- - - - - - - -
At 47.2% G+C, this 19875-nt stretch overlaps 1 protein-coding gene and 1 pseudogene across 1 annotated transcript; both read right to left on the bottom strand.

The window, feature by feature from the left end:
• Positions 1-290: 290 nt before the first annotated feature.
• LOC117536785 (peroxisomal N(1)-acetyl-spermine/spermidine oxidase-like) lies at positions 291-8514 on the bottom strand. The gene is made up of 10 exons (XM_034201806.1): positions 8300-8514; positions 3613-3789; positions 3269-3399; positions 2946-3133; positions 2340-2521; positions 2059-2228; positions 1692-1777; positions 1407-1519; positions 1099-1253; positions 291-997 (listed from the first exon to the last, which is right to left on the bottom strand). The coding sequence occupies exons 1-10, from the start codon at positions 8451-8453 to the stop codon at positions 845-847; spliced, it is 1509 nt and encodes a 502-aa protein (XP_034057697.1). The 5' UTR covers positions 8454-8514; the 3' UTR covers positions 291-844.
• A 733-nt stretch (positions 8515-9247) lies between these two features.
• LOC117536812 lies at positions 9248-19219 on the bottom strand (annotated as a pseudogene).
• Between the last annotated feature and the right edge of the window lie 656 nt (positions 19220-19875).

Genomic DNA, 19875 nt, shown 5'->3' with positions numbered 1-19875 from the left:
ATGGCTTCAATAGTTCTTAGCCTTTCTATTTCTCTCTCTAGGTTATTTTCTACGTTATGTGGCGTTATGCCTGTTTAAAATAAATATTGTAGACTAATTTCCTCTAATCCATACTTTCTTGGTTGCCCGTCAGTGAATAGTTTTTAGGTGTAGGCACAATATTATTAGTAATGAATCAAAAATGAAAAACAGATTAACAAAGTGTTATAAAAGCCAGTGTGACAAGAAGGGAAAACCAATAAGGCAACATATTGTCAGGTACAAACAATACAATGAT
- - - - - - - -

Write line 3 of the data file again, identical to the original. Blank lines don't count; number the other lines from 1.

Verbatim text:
• Positions 1-290: 290 nt before the first annotated feature.